In Defense of the Clean Part

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I recently noted a link to an article by hornist extraordinaire Jeff Nelsen,

Feel free to read his entire article first, but this is the key quote I will focus upon in my response:

Recently I coached a student on some excerpts, and he didn’t have marks on his part. I am someone who aggressively urges people to mark their parts. I use a red pen….

I told this student that when I see someone playing excerpts for an audition off of a clean part, I thank him for training so lamely. I think, “Thank you for getting out of my way and letting me get the gig!” This student went, “ohhhhh, ouch! Okay, I get it now!” Fast-forward to the next lesson…no markings on his parts, again. After teaching at IU full-time for the past 7 years, I am still shocked when I see this but sadly no longer surprised.

The topic seems to touch on a pet peeve of Nelsen. As much as I like and respect Jeff, this topic touches on a pet peeve for me as well and I would respectfully take an opposing viewpoint.

I like a clean part and I think for auditions especially you really need to be used to playing off a clean part. Markings can be a tool, sure, but also they are a crutch.

For a first, quick example, one time among the many professional orchestral auditions I took (27 in total–more on that in this article) the entire first horn part of the Schoenberg Chamber Symphony was requested. I would have liked to have written in a bunch of fingerings as I was using my descant, but instead I had to really learn it and remember/internalize everything. Everything! That included the descant fingerings and breathing, dynamics, etc. Essentially the part was close to memorized by the end of the preparation, but I could play it on demand from a clean part.

At auditions the music will be on the stand and it will most likely be a clean part from a standard edition of the work, with possibly some “foreign” markings you did not make. For auditions I strongly feel you are safest getting really used to the clean part in your practice for the reason it will look the most like the part that will be put on your stand at the audition.

Extending out a bit further on orchestral music, when you look at a set of parts it will be immediately clear if a pro group played from them or if students played from them. Students write in different things and professionals a lot less in general.

People are visual in different ways and have different visual styles. I have had a number of students that mark parts more than me, and more power to them! But as to me, a bunch of markings gets distracting.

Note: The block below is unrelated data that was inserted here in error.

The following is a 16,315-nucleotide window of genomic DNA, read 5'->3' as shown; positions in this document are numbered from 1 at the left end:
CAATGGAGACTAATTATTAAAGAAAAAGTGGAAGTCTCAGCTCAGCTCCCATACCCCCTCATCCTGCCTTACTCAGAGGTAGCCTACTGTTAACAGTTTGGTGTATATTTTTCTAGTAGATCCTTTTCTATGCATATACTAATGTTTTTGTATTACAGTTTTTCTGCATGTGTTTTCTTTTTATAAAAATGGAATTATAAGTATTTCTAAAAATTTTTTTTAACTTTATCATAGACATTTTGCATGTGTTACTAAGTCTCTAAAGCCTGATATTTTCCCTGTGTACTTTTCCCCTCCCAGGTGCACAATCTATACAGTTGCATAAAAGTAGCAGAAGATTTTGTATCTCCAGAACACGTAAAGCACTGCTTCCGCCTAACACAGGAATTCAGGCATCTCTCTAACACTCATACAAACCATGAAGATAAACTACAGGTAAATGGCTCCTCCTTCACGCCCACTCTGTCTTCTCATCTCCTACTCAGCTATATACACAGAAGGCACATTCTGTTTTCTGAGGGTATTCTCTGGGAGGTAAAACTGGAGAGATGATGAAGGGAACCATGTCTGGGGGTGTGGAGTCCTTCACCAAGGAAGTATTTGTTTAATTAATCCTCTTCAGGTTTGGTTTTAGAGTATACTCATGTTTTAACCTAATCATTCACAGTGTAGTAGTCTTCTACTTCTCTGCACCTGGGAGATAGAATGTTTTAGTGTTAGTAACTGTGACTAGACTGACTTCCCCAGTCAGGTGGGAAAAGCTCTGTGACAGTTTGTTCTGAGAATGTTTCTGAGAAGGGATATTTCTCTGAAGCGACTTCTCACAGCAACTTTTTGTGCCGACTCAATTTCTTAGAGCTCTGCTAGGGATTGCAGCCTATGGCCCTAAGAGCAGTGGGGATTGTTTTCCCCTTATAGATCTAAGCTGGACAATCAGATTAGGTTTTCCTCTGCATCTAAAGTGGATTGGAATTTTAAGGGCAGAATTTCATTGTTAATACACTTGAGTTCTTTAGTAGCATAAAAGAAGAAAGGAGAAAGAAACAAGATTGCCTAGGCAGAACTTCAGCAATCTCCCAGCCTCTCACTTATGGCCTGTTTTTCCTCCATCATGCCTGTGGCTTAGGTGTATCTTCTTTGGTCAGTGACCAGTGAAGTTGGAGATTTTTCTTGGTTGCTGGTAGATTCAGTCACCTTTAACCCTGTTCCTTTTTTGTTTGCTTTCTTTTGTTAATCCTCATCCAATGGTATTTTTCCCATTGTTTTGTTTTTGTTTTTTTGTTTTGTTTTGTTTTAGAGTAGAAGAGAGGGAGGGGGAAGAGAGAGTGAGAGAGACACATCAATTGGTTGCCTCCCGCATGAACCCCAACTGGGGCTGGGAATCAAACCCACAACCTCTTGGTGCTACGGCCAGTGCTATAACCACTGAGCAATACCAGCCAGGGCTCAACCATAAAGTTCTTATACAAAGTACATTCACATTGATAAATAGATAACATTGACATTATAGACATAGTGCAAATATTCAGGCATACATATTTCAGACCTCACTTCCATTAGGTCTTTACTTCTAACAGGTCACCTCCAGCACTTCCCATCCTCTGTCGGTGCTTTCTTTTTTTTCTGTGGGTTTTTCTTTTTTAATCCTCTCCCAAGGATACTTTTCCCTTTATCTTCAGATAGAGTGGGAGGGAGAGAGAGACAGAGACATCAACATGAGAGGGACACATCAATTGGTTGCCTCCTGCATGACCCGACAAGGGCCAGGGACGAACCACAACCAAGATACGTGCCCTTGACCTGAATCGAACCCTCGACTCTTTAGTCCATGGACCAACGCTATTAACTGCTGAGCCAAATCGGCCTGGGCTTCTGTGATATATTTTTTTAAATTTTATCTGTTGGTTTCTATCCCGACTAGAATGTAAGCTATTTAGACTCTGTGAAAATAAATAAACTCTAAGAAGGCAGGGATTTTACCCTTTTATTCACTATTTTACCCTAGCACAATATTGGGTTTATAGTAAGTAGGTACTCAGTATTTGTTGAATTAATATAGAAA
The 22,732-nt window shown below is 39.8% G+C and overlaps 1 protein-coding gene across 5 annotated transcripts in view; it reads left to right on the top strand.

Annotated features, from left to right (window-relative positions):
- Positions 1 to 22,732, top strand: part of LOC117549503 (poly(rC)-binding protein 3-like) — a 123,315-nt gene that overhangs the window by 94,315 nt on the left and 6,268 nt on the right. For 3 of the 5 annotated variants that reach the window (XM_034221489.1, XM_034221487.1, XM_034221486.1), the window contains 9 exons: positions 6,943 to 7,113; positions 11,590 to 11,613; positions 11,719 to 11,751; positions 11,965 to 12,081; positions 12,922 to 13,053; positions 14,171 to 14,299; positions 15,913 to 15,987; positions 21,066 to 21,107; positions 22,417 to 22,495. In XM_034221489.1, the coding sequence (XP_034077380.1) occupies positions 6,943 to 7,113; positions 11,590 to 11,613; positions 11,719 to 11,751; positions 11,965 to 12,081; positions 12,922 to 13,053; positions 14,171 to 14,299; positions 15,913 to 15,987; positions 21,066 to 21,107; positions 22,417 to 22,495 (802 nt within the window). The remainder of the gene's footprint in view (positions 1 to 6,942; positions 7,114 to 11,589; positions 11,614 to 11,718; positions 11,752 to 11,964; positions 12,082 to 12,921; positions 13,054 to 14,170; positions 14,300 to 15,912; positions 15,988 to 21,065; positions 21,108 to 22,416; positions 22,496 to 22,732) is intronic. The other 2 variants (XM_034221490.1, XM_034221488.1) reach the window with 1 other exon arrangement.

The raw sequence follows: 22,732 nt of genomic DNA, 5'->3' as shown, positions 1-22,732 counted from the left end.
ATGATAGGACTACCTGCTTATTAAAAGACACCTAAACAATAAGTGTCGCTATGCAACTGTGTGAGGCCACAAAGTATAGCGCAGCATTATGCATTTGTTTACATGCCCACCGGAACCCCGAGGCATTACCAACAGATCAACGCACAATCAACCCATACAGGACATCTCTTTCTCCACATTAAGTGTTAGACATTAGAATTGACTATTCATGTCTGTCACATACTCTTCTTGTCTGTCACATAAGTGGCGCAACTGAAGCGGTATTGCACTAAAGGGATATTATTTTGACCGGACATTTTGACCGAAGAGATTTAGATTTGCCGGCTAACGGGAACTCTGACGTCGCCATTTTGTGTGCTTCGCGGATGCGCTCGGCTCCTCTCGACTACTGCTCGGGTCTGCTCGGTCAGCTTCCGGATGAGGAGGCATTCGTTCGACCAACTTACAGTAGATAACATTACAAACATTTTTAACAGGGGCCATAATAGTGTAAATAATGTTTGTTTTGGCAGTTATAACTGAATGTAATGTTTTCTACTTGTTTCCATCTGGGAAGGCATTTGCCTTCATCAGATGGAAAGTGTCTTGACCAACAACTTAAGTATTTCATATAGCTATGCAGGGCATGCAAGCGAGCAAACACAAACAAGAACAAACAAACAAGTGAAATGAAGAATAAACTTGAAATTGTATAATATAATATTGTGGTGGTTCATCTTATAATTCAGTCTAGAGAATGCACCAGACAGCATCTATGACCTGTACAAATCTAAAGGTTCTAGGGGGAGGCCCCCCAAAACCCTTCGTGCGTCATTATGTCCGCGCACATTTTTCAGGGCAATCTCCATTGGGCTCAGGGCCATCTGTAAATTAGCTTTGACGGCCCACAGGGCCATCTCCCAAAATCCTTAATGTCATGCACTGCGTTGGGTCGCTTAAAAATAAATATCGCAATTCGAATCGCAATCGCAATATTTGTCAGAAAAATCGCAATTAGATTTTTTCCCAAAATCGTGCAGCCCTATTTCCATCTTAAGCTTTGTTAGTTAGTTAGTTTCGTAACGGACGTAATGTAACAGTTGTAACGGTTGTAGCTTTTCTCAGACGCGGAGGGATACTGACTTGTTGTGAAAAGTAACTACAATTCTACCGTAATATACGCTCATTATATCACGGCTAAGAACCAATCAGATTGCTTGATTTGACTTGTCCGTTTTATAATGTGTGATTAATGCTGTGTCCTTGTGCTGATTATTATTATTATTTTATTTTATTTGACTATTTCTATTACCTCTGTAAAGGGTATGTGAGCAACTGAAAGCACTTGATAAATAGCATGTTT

I never ever use colors and never use ink. What I do mark lightly in pencil is very simple for the most part, especially in large ensemble works. Breath marks; notations about time signatures (“in 2”); cues to help with entrances and counting; notations about transposition changes; alterations of dynamics or articulations as needed or requested; etc.

Pretty much the only actual words I will write in are “count” and also occasionally random things some conductor said but more for the humor of it than to act upon it. I was reminded by a successor in the Nashville Symphony that I had for example written in a comment about a “giant cosmic accordion.” It was a conductor quote. For entertainment value only, not an action item.

Turning finally to solo literature, I again feel there is a strong benefit to the clean part. Sometimes it is just time to start over. I know that often college level teachers will suggest that students coming back to Strauss 1 (which they probably learned, with issues, in high school) use a new part to get a new perspective. Myself, there was a point where I lost my original copy of Strauss 2 that had all the markings from lessons with Verne Reynolds. I was sad for a time but then realized it was a blessing. The markings he made on that music carried with them emotional baggage. It was time to move on, and I have enjoyed rethinking my interpretation with students.

Mozart-3-snipAlso, it should be noted that some solo editions, especially of Mozart, are just bad editions. I encourage students to become comfortable ignoring the strange staccato marks and low dynamics rather than mark them all out. Make the music happen!

The bigger picture goal of all of this (major excerpts and solos) is that you should be able to play them correctly from memory if it is actually completely prepared. That is the ultimate clean part. You become free from doing the markings for visual reasons, instead just making the music sound as you visualized it in your head. This is especially helpful if later in some audition the librarian accidentally pulled transposed parts out for the audition! If you are really reading the part still it will throw you off, but if you have it essentially memorized already you can adjust. I can easily play any standard excerpt from memory to this day.

Again, this article is not about picking a fight with Nelsen but it is in defense of the clean part. I like clean parts. If it better suits your visual style to have a clean part don’t be apologetic, and even if many markings do suit your visual style try to internalize things and get away from making excessive marks in your music.

UPDATE: Be sure to click on the comments tab below, as there is a very thoughtful reply from Jeff Nelsen.

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